The role of solvent viscosity in the dynamics of protein conformational changes

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Science  26 Jun 1992:
Vol. 256, Issue 5065, pp. 1796-1798
DOI: 10.1126/science.1615323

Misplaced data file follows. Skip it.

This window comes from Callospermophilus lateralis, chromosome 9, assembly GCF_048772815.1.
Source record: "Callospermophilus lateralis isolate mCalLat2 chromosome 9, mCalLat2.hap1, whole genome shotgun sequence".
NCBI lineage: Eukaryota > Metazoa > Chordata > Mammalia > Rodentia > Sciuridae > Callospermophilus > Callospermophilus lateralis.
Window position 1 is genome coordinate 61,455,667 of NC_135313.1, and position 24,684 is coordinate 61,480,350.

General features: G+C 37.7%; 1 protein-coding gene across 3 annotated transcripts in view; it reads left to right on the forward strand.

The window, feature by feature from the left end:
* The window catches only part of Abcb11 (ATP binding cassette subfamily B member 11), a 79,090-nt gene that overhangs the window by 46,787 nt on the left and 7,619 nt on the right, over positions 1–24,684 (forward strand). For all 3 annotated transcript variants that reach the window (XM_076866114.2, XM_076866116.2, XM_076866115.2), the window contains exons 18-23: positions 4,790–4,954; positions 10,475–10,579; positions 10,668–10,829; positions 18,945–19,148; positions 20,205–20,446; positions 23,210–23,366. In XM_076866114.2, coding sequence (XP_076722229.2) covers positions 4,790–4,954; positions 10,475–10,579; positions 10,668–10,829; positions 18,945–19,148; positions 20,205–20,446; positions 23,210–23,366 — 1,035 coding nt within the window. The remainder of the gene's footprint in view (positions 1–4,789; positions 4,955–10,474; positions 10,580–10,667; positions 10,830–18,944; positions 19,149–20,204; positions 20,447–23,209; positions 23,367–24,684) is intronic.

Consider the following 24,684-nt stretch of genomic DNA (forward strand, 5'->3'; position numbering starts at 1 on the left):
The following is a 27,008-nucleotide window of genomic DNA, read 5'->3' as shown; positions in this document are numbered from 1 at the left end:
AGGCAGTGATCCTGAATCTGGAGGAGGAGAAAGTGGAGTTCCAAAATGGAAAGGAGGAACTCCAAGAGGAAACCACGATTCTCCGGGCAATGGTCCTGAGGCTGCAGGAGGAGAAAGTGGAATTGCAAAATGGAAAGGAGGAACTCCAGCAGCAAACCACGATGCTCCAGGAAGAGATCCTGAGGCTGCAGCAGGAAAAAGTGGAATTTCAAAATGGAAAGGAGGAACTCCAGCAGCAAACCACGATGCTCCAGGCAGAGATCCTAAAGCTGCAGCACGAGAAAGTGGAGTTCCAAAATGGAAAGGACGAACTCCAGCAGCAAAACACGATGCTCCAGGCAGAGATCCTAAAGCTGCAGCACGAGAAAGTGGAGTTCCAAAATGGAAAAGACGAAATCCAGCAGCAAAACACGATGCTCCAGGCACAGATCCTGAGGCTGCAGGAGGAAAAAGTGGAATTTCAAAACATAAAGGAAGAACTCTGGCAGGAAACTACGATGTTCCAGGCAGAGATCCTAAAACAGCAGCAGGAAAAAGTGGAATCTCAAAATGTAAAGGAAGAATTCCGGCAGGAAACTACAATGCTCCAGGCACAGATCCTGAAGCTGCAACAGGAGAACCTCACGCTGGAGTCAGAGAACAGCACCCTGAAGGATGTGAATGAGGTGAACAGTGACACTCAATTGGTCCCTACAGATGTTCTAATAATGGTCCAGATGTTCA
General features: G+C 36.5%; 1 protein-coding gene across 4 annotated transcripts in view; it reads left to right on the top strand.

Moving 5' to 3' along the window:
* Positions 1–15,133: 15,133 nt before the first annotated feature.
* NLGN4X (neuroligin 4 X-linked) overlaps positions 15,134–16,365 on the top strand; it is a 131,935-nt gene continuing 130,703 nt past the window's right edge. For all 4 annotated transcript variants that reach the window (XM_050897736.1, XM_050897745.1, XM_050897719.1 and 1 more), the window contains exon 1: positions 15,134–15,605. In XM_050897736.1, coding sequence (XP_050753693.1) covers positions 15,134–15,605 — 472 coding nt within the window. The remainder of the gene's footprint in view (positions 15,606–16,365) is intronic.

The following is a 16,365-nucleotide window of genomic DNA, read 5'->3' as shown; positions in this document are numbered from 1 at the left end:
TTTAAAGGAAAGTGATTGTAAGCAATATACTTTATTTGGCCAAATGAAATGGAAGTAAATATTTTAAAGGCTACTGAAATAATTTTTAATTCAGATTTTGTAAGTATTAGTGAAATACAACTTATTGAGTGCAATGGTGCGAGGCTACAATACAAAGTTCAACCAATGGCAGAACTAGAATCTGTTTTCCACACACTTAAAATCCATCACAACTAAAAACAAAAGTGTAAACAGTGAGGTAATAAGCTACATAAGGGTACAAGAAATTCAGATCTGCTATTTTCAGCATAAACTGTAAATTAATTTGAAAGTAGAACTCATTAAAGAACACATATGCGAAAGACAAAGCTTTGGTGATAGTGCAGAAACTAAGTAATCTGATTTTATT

Nanosecond lasers were used to measure the rate of conformational changes in myoglobin after ligand dissociation at ambient temperatures. At low solvent viscosities the rate is independent of viscosity, but at high viscosities it depends on approximately the inverse first power of the viscosity. Kramers theory for unimolecular rate processes can be used to explain this result if the friction term is modified to include protein as well as solvent friction. The theory and experiment suggest that the dominant factor in markedly reducing the rate of conformational changes in myoglobin at low temperatures (less than 200 K) is the very high viscosity (greater than 10(7) centipoise) of the glycerol-water solvent. That is, at low temperatures conformational substates may not be "frozen" so much as "stuck."